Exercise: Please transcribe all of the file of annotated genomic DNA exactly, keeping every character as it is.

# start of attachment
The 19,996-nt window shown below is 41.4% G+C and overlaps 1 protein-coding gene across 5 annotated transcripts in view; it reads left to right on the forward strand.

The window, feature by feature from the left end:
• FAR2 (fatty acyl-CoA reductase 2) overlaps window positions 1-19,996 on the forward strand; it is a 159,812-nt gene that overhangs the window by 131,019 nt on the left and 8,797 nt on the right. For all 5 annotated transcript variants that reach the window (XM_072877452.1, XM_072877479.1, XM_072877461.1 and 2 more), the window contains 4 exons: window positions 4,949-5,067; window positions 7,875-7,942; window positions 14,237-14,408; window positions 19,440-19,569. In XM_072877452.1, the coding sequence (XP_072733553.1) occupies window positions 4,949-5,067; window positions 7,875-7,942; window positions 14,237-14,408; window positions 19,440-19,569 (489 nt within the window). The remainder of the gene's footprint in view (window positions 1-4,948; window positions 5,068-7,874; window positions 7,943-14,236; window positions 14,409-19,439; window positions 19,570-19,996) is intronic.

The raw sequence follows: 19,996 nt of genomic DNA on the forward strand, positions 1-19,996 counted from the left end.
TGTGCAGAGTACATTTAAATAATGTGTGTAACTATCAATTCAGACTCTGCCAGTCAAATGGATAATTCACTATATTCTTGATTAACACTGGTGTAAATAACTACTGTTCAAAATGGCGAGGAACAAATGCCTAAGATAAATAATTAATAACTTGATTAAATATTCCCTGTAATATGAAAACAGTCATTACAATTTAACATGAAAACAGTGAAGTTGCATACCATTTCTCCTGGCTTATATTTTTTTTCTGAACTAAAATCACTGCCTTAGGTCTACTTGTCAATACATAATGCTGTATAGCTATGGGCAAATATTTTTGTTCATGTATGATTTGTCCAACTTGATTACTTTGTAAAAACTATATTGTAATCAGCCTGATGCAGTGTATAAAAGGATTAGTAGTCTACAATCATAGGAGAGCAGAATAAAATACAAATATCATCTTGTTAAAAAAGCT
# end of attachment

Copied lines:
The 19,996-nt window shown below is 41.4% G+C and overlaps 1 protein-coding gene across 5 annotated transcripts in view; it reads left to right on the forward strand.

The window, feature by feature from the left end:
• FAR2 (fatty acyl-CoA reductase 2) overlaps window positions 1-19,996 on the forward strand; it is a 159,812-nt gene that overhangs the window by 131,019 nt on the left and 8,797 nt on the right. For all 5 annotated transcript variants that reach the window (XM_072877452.1, XM_072877479.1, XM_072877461.1 and 2 more), the window contains 4 exons: window positions 4,949-5,067; window positions 7,875-7,942; window positions 14,237-14,408; window positions 19,440-19,569. In XM_072877452.1, the coding sequence (XP_072733553.1) occupies window positions 4,949-5,067; window positions 7,875-7,942; window positions 14,237-14,408; window positions 19,440-19,569 (489 nt within the window). The remainder of the gene's footprint in view (window positions 1-4,948; window positions 5,068-7,874; window positions 7,943-14,236; window positions 14,409-19,439; window positions 19,570-19,996) is intronic.

The raw sequence follows: 19,996 nt of genomic DNA on the forward strand, positions 1-19,996 counted from the left end.
TGTGCAGAGTACATTTAAATAATGTGTGTAACTATCAATTCAGACTCTGCCAGTCAAATGGATAATTCACTATATTCTTGATTAACACTGGTGTAAATAACTACTGTTCAAAATGGCGAGGAACAAATGCCTAAGATAAATAATTAATAACTTGATTAAATATTCCCTGTAATATGAAAACAGTCATTACAATTTAACATGAAAACAGTGAAGTTGCATACCATTTCTCCTGGCTTATATTTTTTTTCTGAACTAAAATCACTGCCTTAGGTCTACTTGTCAATACATAATGCTGTATAGCTATGGGCAAATATTTTTGTTCATGTATGATTTGTCCAACTTGATTACTTTGTAAAAACTATATTGTAATCAGCCTGATGCAGTGTATAAAAGGATTAGTAGTCTACAATCATAGGAGAGCAGAATAAAATACAAATATCATCTTGTTAAAAAAGCT